The United States military has been the target of the ire of South Korean nationalists for their use of the “Sea of Japan” name in its exhibit to commemorate the 60th anniversary of the Korean War ceasefire. As part of its exhibit, the Pentagon has shown maps of the battles that happened during the Korean Peninsula conflict from 1950 to 1953 where the body water between the peninsula and the Japanese archipelago was labeled as the “Sea of Japan” instead of the preferred name for the body of water that Koreans now want to use, which is “East Sea” or Donghae in the Korean language.
The U.S. military’s exhibition is one of the top crowd drawers in the commemoration that is expected to bring in around 100,000 visitors. But a member of the Korean press have noted 10 exhibition items, including six large maps that use the name “Sea of Japan” for the body of water, but not mentioning at all the Korean preferred name. There has been a strong push from the Korean government and many Korean nationalist groups to persuade international organizations even to just begin using both names, as the Japanese-inclined name arouses memories of the Japanese colonization of the Korean peninsula, a time that still comes between the two nations even in present bilateral relations. It is a point of indignation for the Koreans that the U.S. officially still uses only “Sea of Japan” as a name for the body of water.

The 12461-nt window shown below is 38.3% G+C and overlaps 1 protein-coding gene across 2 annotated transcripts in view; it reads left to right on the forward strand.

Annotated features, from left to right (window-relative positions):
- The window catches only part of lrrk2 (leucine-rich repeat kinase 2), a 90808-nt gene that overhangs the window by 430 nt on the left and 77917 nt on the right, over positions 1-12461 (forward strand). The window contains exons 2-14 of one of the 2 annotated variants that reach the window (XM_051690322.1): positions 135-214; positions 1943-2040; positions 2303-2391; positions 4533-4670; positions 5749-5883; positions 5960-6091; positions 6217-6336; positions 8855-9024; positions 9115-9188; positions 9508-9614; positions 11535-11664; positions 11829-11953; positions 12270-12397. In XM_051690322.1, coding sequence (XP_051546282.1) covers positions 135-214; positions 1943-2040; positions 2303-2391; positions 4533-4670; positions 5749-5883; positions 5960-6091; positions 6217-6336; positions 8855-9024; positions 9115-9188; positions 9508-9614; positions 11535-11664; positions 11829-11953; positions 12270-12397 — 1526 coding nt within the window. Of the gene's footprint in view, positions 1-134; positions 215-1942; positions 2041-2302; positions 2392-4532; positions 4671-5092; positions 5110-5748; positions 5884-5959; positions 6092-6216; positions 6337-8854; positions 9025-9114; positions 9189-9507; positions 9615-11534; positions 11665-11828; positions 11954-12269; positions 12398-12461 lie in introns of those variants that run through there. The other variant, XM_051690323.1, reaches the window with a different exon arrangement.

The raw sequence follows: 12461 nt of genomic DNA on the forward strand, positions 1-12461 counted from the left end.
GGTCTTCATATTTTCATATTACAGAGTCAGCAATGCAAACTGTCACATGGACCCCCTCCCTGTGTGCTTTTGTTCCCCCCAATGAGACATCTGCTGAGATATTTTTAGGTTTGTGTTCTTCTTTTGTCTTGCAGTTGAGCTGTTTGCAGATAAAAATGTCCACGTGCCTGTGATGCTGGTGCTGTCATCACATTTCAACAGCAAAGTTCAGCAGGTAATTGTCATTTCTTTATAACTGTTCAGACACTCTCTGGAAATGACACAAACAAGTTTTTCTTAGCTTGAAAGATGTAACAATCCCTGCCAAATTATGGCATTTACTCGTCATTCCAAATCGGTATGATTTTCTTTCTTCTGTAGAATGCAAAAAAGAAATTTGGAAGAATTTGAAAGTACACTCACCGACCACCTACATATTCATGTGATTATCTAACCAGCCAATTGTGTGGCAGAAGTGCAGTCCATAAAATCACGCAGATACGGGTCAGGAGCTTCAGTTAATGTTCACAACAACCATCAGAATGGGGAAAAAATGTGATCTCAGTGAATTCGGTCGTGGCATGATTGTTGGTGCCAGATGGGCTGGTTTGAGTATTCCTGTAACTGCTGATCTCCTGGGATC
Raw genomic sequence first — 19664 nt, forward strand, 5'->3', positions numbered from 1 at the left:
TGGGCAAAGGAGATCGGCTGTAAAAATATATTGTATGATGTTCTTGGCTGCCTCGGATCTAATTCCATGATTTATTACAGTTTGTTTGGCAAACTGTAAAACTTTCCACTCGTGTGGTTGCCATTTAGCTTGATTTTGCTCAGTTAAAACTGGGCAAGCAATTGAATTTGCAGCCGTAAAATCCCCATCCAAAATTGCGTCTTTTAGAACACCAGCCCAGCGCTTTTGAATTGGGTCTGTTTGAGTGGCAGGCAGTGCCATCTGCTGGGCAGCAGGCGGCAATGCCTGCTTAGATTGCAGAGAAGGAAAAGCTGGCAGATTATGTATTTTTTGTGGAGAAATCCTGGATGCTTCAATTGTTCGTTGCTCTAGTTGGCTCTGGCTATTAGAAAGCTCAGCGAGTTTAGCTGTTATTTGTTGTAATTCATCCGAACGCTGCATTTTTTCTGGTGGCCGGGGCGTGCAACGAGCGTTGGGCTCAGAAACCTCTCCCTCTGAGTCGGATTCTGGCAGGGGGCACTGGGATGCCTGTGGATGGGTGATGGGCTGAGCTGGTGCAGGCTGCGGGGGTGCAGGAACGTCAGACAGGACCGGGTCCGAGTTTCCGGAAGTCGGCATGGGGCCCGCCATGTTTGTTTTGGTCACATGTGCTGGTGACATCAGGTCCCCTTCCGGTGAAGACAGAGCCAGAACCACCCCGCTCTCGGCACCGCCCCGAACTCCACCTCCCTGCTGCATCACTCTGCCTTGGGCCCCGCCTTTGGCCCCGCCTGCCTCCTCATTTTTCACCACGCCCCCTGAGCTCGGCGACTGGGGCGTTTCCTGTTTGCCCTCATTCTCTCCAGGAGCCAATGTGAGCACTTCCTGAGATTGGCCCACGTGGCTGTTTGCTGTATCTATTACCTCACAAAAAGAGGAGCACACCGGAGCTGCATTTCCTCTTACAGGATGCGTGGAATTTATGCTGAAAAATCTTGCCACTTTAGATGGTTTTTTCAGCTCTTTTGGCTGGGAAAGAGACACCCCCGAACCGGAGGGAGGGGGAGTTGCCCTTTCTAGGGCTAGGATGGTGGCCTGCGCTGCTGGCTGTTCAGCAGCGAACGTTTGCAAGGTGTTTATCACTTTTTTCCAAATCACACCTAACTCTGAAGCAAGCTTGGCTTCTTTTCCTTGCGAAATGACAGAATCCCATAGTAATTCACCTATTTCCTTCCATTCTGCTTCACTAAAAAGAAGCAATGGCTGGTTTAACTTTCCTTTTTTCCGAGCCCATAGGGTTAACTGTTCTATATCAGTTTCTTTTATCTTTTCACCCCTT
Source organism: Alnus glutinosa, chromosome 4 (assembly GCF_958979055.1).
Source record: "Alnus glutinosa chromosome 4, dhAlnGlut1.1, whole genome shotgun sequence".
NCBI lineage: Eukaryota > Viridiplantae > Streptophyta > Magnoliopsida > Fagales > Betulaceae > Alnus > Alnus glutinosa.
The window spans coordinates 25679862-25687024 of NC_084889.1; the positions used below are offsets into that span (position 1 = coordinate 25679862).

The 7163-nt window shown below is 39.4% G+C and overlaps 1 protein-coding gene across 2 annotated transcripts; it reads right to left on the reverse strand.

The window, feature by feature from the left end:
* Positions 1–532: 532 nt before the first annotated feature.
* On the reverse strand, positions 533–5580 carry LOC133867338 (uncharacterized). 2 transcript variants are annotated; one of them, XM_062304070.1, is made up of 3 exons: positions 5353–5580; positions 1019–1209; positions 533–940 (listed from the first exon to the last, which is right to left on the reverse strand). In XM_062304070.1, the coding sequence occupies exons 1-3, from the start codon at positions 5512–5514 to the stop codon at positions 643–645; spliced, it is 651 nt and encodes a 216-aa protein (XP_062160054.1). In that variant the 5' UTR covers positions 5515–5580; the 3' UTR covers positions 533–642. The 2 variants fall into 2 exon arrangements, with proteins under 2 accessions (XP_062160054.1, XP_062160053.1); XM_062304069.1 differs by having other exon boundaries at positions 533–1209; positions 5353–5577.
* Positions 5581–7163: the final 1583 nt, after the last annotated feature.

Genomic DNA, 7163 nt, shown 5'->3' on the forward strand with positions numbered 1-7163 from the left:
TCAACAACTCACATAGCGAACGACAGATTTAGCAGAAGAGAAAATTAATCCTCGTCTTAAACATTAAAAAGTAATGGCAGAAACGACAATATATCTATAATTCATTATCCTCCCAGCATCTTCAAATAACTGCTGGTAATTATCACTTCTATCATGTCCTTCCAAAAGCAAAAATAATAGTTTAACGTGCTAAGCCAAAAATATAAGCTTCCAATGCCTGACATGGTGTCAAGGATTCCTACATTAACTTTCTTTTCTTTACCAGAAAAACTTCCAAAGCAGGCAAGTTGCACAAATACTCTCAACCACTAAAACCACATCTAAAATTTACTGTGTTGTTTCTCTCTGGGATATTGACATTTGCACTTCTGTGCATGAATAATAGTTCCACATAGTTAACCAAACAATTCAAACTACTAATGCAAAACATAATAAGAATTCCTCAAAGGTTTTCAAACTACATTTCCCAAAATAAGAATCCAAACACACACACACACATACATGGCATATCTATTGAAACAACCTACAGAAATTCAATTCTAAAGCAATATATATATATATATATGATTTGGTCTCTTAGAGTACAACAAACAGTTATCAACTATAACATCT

Critics are saying that the United States would have taken steps to address the Sea of Japan reference, if only Seoul has made its position clear on the matter. A Pentagon official involved in organizing the exhibition made a statement saying that geographical names in its exhibits are based on “official notations” used by the U.S. government. He added that when the show was being prepared, there were no objections from Seoul. A large number of Korean government officials attended the opening of the exhibit on June 18, including Seoul’s ambassador to Washington Ahn Ho-young, Korean Joint Chiefs of Staff Chairman Chung Seung-jo and Korean National Assembly Policy Committee Chairman Kim Jung-hoon. It now appears that this has been slip-up by both sets of officials from Seoul and Washington, who forgot to look at the details and missed the controversial naming issue.
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